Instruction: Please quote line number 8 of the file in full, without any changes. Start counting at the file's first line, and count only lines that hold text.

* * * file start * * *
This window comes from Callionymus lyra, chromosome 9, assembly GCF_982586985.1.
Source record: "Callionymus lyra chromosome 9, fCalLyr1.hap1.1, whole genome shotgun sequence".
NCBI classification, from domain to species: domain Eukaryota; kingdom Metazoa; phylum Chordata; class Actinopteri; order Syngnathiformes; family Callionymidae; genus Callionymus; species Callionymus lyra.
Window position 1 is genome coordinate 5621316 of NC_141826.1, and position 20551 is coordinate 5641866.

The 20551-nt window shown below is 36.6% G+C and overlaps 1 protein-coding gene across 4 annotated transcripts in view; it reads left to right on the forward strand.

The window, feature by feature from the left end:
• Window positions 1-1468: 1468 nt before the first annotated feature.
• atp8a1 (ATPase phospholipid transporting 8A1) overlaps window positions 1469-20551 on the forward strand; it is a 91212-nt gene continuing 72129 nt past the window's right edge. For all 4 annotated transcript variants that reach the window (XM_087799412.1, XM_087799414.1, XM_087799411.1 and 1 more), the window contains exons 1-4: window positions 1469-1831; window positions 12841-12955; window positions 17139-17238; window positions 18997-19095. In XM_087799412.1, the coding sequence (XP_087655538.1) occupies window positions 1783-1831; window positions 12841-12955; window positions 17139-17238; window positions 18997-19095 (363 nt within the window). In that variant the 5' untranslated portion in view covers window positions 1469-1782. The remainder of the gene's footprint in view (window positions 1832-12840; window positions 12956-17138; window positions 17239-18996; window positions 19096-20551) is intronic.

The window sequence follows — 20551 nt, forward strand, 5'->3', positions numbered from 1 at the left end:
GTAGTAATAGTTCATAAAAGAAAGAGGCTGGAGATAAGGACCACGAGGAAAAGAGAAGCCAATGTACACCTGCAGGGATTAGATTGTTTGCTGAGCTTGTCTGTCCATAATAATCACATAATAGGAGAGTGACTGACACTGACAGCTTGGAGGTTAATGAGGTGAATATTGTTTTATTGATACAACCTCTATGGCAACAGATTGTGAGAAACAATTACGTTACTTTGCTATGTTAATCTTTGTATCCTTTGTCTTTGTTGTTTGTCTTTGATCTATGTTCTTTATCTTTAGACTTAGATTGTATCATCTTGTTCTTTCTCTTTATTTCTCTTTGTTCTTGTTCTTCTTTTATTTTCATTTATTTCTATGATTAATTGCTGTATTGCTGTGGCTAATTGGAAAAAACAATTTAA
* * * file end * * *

• atp8a1 (ATPase phospholipid transporting 8A1) overlaps window positions 1469-20551 on the forward strand; it is a 91212-nt gene continuing 72129 nt past the window's right edge. For all 4 annotated transcript variants that reach the window (XM_087799412.1, XM_087799414.1, XM_087799411.1 and 1 more), the window contains exons 1-4: window positions 1469-1831; window positions 12841-12955; window positions 17139-17238; window positions 18997-19095. In XM_087799412.1, the coding sequence (XP_087655538.1) occupies window positions 1783-1831; window positions 12841-12955; window positions 17139-17238; window positions 18997-19095 (363 nt within the window). In that variant the 5' untranslated portion in view covers window positions 1469-1782. The remainder of the gene's footprint in view (window positions 1832-12840; window positions 12956-17138; window positions 17239-18996; window positions 19096-20551) is intronic.